I come from Richmond, a North Yorkshire Conservative safe seat. My MP was William Hague at one point and Richmond remains blue. As a result I never placed much faith in politics as it were. The election of Jeremy Corbyn as Labour leader in 2015 enthused me and since then I have only watched as most of my young friends from Richmond overcome their suspicions of him and become openly supportive – in many cases openly campaigning for Labour. Corbyn clearly offers a relief for millions of people trapped in poverty, dead-end jobs, zero hour contracts and attracts people who never felt they had a voice in mainstream politics. It felt amazing voting for my future.

General Election 2017: The final results

Jaime Kay lives in Barnsley
I'm a 20-year-old, full term pregnant girl and on 8 June I voted Labour.

I have many reasons why I support Jeremy Corbyn and the Labour manifesto but one that is most important to me will be more funding of the NHS. The hopeful feeling of knowing that there is actually a party that wants all their citizens to be well and healthy, no matter what your class or background is.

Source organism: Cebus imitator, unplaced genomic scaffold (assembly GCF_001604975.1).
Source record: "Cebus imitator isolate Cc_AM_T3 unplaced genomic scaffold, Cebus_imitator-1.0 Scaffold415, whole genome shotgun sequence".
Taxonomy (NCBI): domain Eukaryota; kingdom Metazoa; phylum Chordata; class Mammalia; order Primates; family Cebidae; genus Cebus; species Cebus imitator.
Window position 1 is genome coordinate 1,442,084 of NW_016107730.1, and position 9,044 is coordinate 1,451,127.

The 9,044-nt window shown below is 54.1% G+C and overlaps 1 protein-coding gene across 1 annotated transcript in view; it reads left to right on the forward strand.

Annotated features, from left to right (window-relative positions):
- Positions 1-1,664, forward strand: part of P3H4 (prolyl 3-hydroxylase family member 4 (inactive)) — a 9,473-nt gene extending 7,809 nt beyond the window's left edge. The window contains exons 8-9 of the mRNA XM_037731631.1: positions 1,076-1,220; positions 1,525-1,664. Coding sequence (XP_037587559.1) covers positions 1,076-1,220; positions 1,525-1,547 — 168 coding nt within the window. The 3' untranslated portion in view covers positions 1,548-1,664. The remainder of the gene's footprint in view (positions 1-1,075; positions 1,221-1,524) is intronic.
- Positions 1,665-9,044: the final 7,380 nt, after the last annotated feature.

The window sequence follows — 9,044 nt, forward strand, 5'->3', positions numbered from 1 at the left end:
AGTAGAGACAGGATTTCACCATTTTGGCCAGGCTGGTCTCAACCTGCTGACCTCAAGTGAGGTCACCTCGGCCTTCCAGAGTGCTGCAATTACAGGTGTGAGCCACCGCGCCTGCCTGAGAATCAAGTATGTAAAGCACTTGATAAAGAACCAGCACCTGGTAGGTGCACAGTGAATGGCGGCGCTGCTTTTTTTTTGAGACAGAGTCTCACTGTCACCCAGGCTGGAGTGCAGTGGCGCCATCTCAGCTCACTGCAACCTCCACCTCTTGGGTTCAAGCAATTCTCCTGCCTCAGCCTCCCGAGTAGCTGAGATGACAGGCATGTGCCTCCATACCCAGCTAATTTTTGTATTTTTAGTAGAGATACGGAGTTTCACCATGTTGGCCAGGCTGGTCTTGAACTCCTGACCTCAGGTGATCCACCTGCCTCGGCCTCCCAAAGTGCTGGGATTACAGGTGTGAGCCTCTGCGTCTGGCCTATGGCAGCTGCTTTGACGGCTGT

I have a variety of friends and family from different backgrounds, but no matter whether they are on benefits, holding down a minimum wage job, or studying, we all need the NHS to be as stable as possible. People close to me need it for ongoing mental health issues. I wouldn't know how my baby is during pregnancy, and my friend wouldn't have support during her long term depression.

I didn't feel any other party really stood up for my class and ensured us that we can be optimistic rather than worried about our future and our children's future.